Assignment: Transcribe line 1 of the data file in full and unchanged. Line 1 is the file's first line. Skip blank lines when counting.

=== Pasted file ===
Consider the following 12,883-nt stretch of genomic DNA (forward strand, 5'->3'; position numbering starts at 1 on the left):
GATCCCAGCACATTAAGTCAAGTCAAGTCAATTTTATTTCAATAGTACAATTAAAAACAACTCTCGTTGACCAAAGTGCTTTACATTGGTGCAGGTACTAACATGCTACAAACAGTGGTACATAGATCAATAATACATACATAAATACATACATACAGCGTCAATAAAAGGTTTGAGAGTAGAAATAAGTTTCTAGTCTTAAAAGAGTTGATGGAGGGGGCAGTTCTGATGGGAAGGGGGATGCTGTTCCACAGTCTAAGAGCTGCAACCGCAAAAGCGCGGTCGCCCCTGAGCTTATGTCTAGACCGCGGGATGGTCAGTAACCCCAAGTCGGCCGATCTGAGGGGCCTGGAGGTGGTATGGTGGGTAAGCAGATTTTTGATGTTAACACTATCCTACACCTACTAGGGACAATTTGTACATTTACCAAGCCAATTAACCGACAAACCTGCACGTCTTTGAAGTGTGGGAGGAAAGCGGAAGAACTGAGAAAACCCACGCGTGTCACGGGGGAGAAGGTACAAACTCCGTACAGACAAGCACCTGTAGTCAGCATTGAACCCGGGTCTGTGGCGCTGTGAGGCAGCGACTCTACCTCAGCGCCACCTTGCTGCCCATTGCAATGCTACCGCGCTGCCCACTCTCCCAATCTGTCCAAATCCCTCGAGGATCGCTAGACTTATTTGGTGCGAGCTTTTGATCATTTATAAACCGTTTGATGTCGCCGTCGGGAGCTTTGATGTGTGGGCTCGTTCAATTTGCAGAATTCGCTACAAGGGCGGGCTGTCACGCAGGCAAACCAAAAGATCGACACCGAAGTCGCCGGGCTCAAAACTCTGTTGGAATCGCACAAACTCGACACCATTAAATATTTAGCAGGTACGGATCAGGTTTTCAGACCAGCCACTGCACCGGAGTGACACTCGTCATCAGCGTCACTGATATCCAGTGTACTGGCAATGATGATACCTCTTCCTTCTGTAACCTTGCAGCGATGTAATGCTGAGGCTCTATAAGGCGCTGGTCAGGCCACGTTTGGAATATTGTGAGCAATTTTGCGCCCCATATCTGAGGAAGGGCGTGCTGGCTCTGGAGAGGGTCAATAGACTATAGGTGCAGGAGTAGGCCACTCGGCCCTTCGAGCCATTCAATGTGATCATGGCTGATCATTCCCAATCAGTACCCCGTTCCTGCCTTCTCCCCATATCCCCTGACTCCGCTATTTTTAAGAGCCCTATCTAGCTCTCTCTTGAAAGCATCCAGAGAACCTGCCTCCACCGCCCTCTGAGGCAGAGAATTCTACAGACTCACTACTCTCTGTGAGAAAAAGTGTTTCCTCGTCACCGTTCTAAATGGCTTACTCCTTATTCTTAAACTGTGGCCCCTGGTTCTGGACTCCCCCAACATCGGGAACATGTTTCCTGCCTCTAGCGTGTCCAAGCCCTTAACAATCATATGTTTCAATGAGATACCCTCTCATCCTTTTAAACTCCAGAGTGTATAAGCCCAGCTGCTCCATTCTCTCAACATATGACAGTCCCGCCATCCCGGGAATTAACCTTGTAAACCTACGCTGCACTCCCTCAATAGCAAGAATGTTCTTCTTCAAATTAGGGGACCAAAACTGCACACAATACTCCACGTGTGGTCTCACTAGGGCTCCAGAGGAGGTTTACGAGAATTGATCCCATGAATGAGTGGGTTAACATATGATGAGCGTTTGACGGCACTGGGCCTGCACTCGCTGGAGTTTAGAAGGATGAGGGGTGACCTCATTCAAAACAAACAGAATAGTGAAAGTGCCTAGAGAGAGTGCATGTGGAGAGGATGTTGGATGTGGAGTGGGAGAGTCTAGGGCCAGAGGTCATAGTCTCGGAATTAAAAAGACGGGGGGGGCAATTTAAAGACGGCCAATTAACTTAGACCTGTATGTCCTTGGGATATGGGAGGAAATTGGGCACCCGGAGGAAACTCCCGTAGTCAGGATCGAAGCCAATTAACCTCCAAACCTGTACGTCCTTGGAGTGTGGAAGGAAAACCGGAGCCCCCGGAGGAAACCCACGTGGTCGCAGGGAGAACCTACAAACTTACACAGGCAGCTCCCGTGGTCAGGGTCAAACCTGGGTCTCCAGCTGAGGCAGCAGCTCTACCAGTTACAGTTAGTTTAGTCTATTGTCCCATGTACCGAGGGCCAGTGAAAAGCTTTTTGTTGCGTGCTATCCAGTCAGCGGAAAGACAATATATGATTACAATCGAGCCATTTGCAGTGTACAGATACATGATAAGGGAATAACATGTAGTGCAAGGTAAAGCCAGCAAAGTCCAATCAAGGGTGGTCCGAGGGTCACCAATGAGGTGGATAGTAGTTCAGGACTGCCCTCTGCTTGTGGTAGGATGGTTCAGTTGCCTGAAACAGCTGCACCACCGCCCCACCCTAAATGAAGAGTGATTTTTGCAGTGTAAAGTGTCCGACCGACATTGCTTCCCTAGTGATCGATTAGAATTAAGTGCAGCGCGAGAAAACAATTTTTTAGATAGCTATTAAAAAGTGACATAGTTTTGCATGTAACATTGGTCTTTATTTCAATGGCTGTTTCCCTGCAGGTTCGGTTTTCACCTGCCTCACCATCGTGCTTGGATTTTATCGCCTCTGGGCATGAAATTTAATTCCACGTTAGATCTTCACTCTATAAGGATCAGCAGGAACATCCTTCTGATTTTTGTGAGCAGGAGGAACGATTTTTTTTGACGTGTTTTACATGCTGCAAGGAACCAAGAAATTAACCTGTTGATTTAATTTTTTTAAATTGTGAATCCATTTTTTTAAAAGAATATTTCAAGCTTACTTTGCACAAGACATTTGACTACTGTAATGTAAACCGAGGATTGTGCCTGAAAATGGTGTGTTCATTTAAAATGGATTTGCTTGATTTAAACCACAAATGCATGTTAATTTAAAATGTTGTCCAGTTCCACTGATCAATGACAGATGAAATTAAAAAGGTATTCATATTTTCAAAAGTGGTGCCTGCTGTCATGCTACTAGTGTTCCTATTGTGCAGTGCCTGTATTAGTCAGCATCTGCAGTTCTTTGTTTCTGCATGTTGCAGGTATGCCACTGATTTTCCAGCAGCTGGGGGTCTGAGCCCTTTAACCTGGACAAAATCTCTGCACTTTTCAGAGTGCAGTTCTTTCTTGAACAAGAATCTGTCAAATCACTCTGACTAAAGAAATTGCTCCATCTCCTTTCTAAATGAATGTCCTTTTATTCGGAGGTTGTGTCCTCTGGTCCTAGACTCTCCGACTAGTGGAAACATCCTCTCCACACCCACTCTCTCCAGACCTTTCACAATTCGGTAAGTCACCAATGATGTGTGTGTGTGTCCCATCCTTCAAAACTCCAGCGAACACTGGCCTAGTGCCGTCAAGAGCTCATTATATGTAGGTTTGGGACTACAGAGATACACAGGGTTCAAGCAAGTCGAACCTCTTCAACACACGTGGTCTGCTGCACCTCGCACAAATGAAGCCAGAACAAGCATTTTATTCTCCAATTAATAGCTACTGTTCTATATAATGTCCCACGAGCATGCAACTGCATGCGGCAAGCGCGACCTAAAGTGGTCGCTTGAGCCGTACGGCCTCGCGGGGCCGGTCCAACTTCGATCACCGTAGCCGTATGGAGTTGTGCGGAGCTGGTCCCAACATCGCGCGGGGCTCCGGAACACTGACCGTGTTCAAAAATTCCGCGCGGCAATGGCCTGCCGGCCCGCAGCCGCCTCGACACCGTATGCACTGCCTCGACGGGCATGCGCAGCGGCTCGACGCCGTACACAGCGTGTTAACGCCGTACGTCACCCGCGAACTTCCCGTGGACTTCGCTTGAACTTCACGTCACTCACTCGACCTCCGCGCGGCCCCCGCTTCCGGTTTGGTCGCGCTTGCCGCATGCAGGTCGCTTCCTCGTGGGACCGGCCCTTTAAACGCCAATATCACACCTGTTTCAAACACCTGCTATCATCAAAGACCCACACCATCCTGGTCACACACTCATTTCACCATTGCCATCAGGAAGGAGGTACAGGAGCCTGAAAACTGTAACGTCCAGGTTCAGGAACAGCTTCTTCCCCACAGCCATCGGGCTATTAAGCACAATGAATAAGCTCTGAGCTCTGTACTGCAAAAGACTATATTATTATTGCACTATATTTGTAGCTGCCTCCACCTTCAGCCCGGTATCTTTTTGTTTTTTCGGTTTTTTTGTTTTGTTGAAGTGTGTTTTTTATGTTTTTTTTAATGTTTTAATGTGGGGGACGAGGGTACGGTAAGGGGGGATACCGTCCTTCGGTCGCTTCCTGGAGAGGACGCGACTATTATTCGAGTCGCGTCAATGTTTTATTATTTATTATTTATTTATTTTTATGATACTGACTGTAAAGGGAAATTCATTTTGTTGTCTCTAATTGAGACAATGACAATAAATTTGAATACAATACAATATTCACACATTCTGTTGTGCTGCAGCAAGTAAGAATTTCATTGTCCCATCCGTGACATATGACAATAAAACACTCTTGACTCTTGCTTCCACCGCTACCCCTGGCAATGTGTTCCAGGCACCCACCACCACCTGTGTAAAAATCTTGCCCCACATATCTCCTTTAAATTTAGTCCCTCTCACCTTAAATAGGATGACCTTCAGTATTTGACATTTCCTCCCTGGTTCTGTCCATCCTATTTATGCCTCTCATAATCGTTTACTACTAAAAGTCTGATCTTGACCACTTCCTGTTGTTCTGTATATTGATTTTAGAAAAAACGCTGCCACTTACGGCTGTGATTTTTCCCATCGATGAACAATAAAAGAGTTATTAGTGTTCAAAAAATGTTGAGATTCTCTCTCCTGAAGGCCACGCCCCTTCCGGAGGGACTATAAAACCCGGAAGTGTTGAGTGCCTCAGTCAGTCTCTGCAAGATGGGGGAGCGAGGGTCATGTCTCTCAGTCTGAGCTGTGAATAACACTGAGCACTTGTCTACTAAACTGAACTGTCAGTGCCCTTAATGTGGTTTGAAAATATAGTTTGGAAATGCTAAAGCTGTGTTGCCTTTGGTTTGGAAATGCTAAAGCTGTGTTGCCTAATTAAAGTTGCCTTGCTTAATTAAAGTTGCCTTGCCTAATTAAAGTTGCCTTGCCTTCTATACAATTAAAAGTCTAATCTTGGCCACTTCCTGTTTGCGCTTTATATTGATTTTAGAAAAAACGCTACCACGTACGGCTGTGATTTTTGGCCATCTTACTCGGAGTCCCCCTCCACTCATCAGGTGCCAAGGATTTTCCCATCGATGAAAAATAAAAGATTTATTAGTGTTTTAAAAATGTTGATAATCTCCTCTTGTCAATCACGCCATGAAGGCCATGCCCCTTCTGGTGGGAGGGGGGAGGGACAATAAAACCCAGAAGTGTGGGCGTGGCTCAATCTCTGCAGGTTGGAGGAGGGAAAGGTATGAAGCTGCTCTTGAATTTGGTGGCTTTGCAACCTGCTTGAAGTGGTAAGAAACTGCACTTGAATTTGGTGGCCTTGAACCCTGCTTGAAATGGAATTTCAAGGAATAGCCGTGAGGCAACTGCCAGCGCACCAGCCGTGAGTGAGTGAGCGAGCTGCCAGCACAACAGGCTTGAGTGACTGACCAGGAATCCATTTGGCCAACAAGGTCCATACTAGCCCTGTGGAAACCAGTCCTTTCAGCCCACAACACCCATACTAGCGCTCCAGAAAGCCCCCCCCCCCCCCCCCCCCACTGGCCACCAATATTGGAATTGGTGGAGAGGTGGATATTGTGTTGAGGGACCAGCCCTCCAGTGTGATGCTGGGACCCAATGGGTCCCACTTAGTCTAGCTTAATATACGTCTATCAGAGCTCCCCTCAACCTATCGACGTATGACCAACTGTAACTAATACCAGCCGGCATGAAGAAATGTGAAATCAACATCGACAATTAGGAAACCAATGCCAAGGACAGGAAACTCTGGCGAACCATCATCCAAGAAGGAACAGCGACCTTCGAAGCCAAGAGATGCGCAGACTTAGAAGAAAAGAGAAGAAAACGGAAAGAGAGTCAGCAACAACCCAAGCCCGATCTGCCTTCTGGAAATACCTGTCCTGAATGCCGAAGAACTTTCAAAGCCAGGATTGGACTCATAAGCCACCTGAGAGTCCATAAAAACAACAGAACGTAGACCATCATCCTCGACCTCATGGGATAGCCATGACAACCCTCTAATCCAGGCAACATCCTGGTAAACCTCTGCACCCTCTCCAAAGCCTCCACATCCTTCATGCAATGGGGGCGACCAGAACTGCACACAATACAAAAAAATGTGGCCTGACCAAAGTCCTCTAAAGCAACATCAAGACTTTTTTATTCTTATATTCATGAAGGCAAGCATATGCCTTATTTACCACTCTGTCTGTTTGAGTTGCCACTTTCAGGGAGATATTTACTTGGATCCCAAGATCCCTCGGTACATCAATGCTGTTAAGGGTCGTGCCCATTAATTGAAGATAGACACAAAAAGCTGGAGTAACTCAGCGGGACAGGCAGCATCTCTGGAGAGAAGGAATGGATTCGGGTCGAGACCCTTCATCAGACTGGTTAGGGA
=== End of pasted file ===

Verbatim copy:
Consider the following 12,883-nt stretch of genomic DNA (forward strand, 5'->3'; position numbering starts at 1 on the left):